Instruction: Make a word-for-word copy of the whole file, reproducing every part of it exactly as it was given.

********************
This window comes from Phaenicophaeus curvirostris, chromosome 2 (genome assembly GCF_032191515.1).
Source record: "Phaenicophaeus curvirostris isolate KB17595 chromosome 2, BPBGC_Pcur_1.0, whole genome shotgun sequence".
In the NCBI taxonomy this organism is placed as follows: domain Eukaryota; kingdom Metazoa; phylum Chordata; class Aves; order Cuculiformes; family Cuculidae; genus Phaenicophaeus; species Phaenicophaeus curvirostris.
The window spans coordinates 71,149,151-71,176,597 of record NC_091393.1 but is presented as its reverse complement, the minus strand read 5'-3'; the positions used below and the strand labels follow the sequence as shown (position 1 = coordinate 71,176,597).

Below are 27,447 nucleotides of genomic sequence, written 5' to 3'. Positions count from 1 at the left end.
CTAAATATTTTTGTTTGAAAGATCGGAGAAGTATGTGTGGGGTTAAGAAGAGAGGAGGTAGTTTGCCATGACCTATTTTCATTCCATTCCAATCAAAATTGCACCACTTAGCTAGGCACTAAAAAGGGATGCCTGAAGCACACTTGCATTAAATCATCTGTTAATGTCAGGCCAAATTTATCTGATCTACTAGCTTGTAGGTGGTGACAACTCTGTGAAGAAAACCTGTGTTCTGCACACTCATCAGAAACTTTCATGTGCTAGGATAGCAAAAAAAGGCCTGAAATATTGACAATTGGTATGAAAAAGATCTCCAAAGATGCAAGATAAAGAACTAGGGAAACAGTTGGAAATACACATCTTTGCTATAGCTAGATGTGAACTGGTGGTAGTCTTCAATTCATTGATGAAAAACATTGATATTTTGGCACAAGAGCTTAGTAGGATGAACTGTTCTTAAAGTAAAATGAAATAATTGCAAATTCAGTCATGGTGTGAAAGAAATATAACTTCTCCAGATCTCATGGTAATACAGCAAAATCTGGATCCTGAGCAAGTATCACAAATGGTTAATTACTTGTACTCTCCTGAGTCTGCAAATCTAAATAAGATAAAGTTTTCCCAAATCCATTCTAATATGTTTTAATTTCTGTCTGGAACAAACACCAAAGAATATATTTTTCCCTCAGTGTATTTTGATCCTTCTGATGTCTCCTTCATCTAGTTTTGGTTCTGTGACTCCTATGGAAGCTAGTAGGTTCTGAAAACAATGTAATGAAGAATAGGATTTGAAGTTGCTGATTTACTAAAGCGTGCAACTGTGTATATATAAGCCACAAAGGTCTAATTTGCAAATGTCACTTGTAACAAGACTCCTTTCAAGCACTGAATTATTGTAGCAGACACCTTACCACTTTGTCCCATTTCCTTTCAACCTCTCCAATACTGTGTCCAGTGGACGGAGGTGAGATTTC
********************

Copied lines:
This window comes from Phaenicophaeus curvirostris, chromosome 2 (genome assembly GCF_032191515.1).
Source record: "Phaenicophaeus curvirostris isolate KB17595 chromosome 2, BPBGC_Pcur_1.0, whole genome shotgun sequence".
In the NCBI taxonomy this organism is placed as follows: domain Eukaryota; kingdom Metazoa; phylum Chordata; class Aves; order Cuculiformes; family Cuculidae; genus Phaenicophaeus; species Phaenicophaeus curvirostris.
The window spans coordinates 71,149,151-71,176,597 of record NC_091393.1 but is presented as its reverse complement, the minus strand read 5'-3'; the positions used below and the strand labels follow the sequence as shown (position 1 = coordinate 71,176,597).

Below are 27,447 nucleotides of genomic sequence, written 5' to 3'. Positions count from 1 at the left end.
CTAAATATTTTTGTTTGAAAGATCGGAGAAGTATGTGTGGGGTTAAGAAGAGAGGAGGTAGTTTGCCATGACCTATTTTCATTCCATTCCAATCAAAATTGCACCACTTAGCTAGGCACTAAAAAGGGATGCCTGAAGCACACTTGCATTAAATCATCTGTTAATGTCAGGCCAAATTTATCTGATCTACTAGCTTGTAGGTGGTGACAACTCTGTGAAGAAAACCTGTGTTCTGCACACTCATCAGAAACTTTCATGTGCTAGGATAGCAAAAAAAGGCCTGAAATATTGACAATTGGTATGAAAAAGATCTCCAAAGATGCAAGATAAAGAACTAGGGAAACAGTTGGAAATACACATCTTTGCTATAGCTAGATGTGAACTGGTGGTAGTCTTCAATTCATTGATGAAAAACATTGATATTTTGGCACAAGAGCTTAGTAGGATGAACTGTTCTTAAAGTAAAATGAAATAATTGCAAATTCAGTCATGGTGTGAAAGAAATATAACTTCTCCAGATCTCATGGTAATACAGCAAAATCTGGATCCTGAGCAAGTATCACAAATGGTTAATTACTTGTACTCTCCTGAGTCTGCAAATCTAAATAAGATAAAGTTTTCCCAAATCCATTCTAATATGTTTTAATTTCTGTCTGGAACAAACACCAAAGAATATATTTTTCCCTCAGTGTATTTTGATCCTTCTGATGTCTCCTTCATCTAGTTTTGGTTCTGTGACTCCTATGGAAGCTAGTAGGTTCTGAAAACAATGTAATGAAGAATAGGATTTGAAGTTGCTGATTTACTAAAGCGTGCAACTGTGTATATATAAGCCACAAAGGTCTAATTTGCAAATGTCACTTGTAACAAGACTCCTTTCAAGCACTGAATTATTGTAGCAGACACCTTACCACTTTGTCCCATTTCCTTTCAACCTCTCCAATACTGTGTCCAGTGGACGGAGGTGAGATTTC